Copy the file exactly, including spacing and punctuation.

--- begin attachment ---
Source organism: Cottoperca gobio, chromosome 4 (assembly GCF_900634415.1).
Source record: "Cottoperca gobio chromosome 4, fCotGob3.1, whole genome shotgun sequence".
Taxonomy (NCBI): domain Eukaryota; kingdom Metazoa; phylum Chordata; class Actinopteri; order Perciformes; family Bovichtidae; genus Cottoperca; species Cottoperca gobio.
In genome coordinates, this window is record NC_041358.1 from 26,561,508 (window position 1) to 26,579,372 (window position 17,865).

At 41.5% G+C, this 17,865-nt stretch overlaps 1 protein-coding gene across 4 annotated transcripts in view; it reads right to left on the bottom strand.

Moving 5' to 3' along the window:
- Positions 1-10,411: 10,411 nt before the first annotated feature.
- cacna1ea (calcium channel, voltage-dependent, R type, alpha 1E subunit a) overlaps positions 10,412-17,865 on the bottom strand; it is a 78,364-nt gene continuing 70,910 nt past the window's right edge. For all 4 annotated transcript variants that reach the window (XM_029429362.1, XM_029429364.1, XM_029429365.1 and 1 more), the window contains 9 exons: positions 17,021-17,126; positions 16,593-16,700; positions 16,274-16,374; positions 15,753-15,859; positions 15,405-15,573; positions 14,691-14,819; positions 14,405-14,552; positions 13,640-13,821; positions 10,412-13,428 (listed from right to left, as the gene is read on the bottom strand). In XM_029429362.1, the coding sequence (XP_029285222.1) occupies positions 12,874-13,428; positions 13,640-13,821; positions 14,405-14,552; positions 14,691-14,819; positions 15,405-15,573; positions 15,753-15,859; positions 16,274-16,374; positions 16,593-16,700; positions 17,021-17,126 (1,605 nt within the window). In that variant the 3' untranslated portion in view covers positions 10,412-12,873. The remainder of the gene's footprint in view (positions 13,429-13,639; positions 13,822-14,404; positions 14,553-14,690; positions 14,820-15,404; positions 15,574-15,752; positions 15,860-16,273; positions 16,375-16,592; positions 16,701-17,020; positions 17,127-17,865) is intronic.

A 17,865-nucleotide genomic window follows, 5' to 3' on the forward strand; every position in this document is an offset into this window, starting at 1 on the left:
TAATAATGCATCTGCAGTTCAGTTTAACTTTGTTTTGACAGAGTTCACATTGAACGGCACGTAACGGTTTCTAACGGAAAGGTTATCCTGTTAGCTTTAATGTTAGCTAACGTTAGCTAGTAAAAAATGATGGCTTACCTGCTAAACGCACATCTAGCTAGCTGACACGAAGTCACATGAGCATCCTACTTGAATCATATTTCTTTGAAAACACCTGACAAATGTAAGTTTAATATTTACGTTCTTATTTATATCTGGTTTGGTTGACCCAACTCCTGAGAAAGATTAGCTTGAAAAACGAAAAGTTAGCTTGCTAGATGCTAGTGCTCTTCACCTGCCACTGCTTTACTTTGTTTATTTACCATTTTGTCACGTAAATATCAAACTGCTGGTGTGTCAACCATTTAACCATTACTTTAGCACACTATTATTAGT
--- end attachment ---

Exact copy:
Source organism: Cottoperca gobio, chromosome 4 (assembly GCF_900634415.1).
Source record: "Cottoperca gobio chromosome 4, fCotGob3.1, whole genome shotgun sequence".
Taxonomy (NCBI): domain Eukaryota; kingdom Metazoa; phylum Chordata; class Actinopteri; order Perciformes; family Bovichtidae; genus Cottoperca; species Cottoperca gobio.
In genome coordinates, this window is record NC_041358.1 from 26,561,508 (window position 1) to 26,579,372 (window position 17,865).

At 41.5% G+C, this 17,865-nt stretch overlaps 1 protein-coding gene across 4 annotated transcripts in view; it reads right to left on the bottom strand.

Moving 5' to 3' along the window:
- Positions 1-10,411: 10,411 nt before the first annotated feature.
- cacna1ea (calcium channel, voltage-dependent, R type, alpha 1E subunit a) overlaps positions 10,412-17,865 on the bottom strand; it is a 78,364-nt gene continuing 70,910 nt past the window's right edge. For all 4 annotated transcript variants that reach the window (XM_029429362.1, XM_029429364.1, XM_029429365.1 and 1 more), the window contains 9 exons: positions 17,021-17,126; positions 16,593-16,700; positions 16,274-16,374; positions 15,753-15,859; positions 15,405-15,573; positions 14,691-14,819; positions 14,405-14,552; positions 13,640-13,821; positions 10,412-13,428 (listed from right to left, as the gene is read on the bottom strand). In XM_029429362.1, the coding sequence (XP_029285222.1) occupies positions 12,874-13,428; positions 13,640-13,821; positions 14,405-14,552; positions 14,691-14,819; positions 15,405-15,573; positions 15,753-15,859; positions 16,274-16,374; positions 16,593-16,700; positions 17,021-17,126 (1,605 nt within the window). In that variant the 3' untranslated portion in view covers positions 10,412-12,873. The remainder of the gene's footprint in view (positions 13,429-13,639; positions 13,822-14,404; positions 14,553-14,690; positions 14,820-15,404; positions 15,574-15,752; positions 15,860-16,273; positions 16,375-16,592; positions 16,701-17,020; positions 17,127-17,865) is intronic.

A 17,865-nucleotide genomic window follows, 5' to 3' on the forward strand; every position in this document is an offset into this window, starting at 1 on the left:
TAATAATGCATCTGCAGTTCAGTTTAACTTTGTTTTGACAGAGTTCACATTGAACGGCACGTAACGGTTTCTAACGGAAAGGTTATCCTGTTAGCTTTAATGTTAGCTAACGTTAGCTAGTAAAAAATGATGGCTTACCTGCTAAACGCACATCTAGCTAGCTGACACGAAGTCACATGAGCATCCTACTTGAATCATATTTCTTTGAAAACACCTGACAAATGTAAGTTTAATATTTACGTTCTTATTTATATCTGGTTTGGTTGACCCAACTCCTGAGAAAGATTAGCTTGAAAAACGAAAAGTTAGCTTGCTAGATGCTAGTGCTCTTCACCTGCCACTGCTTTACTTTGTTTATTTACCATTTTGTCACGTAAATATCAAACTGCTGGTGTGTCAACCATTTAACCATTACTTTAGCACACTATTATTAGT